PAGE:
This is just one settlement but it helps illustrate the distribution and mingling of granular user data. Marketers may be restricted to larger audiences and it may not be possible to directly extract users’ personally identifiable information — though it is often trivial to do so. But it is not comforting to be told collected data is only useful as part of a broader set. First of all, it is not: there are existing albeit limited ways it is possible to target small numbers of people. Even if that were true, though, this highly specific data is the foundation of larger sets. Ad tech companies want to follow you as specifically and closely as they can, and there are only nominal safeguards because collecting it all is too damn valuable.


  1. Well, and also how weird it is to be totally okay with collecting a massive amount of data with virtually no oversight or regulations so long as industry players pinky promise to only use some of it. ↥︎

When I linked to Tim Burke’s indictment yesterday, I compared the ridiculousness of the case to Josh Renaud’s near-indictment for viewing the source of a webpage. I missed an obviously more analogous and equally outrageous case: that of Aaron Swartz.

Sarah Jeong, of the Verge,

[…] Swartz was prosecuted for scraping JSTOR, a paywalled academic database that could be freely accessed on MIT’s campus network. Theoretically, his access began to “exceed authorization” when he signed into the network as Gary Host (G. Host, or Ghost), and then when, after campus IT attempted to block his computer for excessive server requests, he spoofed his DNS.

These are disproportionate consequences for actions which are, at worst, mischievous, not criminal. And we need a little mischief.

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Justin Garcia, Dan Sullivan, Jay Cridlin, and Olivia George, Tampa Bay Times:

Tampa media consultant Tim Burke was charged Thursday with 14 federal crimes related to alleged computer hacks at Fox News.

[…]

According to the indictment, Burke and an unnamed person used “compromised credentials” to access and save protected commercial broadcast video streams, then disseminate specific clips after taking steps to mask where they came from and how they were obtained.

The indictment, thankfully embedded by the Times, makes it sound like Burke was some master hacker. But in an interview with Mathew Ingram of Columbia Journalism Review, Burke’s defence attorney Mark Rasch has a different explanation:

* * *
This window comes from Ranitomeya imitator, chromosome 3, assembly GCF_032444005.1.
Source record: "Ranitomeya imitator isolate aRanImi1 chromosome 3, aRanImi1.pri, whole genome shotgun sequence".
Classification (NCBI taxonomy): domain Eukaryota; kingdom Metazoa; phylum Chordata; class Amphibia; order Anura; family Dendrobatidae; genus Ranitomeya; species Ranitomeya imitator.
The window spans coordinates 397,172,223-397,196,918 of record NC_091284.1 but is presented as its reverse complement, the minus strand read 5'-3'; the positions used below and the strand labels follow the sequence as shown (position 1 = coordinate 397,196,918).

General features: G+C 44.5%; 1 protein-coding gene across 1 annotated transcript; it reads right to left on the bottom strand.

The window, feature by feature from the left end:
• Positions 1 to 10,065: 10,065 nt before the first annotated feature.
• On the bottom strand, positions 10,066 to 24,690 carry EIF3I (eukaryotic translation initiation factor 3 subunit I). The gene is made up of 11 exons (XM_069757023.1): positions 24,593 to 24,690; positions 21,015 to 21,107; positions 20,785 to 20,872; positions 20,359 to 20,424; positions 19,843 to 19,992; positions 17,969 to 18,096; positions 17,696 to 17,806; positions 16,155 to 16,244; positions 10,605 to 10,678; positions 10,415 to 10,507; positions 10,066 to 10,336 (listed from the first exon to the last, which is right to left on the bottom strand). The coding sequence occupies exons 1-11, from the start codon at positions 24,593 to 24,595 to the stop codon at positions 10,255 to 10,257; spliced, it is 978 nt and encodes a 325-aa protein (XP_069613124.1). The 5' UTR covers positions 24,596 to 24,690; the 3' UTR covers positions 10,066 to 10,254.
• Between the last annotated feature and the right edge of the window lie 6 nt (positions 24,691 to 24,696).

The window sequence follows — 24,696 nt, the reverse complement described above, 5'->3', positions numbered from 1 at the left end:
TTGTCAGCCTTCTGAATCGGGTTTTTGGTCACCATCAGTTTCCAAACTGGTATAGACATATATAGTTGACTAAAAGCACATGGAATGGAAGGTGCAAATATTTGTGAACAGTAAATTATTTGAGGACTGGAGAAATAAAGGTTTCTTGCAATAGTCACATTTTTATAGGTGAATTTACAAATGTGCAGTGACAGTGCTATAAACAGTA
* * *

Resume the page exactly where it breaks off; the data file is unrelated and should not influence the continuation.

Here’s what we know: Fox News does the Kanye West–Tucker Carlson interview. They broadcast two hours of it. At the same time, Fox, like many other broadcasters, are livestreaming continuously to many different entities — to their affiliates, and so on — and these live feeds are in high definition and encrypted. But at the same time, they are also broadcasting low-definition, unencrypted feeds. They’re internet addressable, with no user ID and password required. All you need to know is the URL.

There are third-party sites that transmit these live feeds as a service. They have password-protected websites. And in this case, somebody on the internet provided Tim with the publicly posted user ID and password for a demo account on one of these services that are used by broadcasters. So Tim logs in to the site, and the site automatically downloads to his computer a list of all the livestreams on the site. The important thing to note here is that those livestreams did not require a user ID and password to access them, just a URL.

If this is as described, it is as idiotic to treat Burke as a criminal it was for Missouri Governor Mike Parson to go after a journalist who viewed the source of a webpage and reported it was leaking teachers’ Social Security Numbers. Charges were not filed in that case but the prosecutor left dangling a suspicion that it was still illegal. Now, there is Burke being charged with fourteen counts for similarly bogus reasons, and questioning whether what he does is actually journalism. It is nonsense.

Oh, and there is a Vice connection.

Alexander Saeedy and Alexandra Bruell, Wall Street Journal:

Vice Media said it would stop publishing content on its flagship website and plans to cut hundreds of jobs, following a failed effort by owner Fortress Investment Group to sell the embattled digital publisher and its brands.

From the internal memo sent by Bruce Dixon, Vice CEO: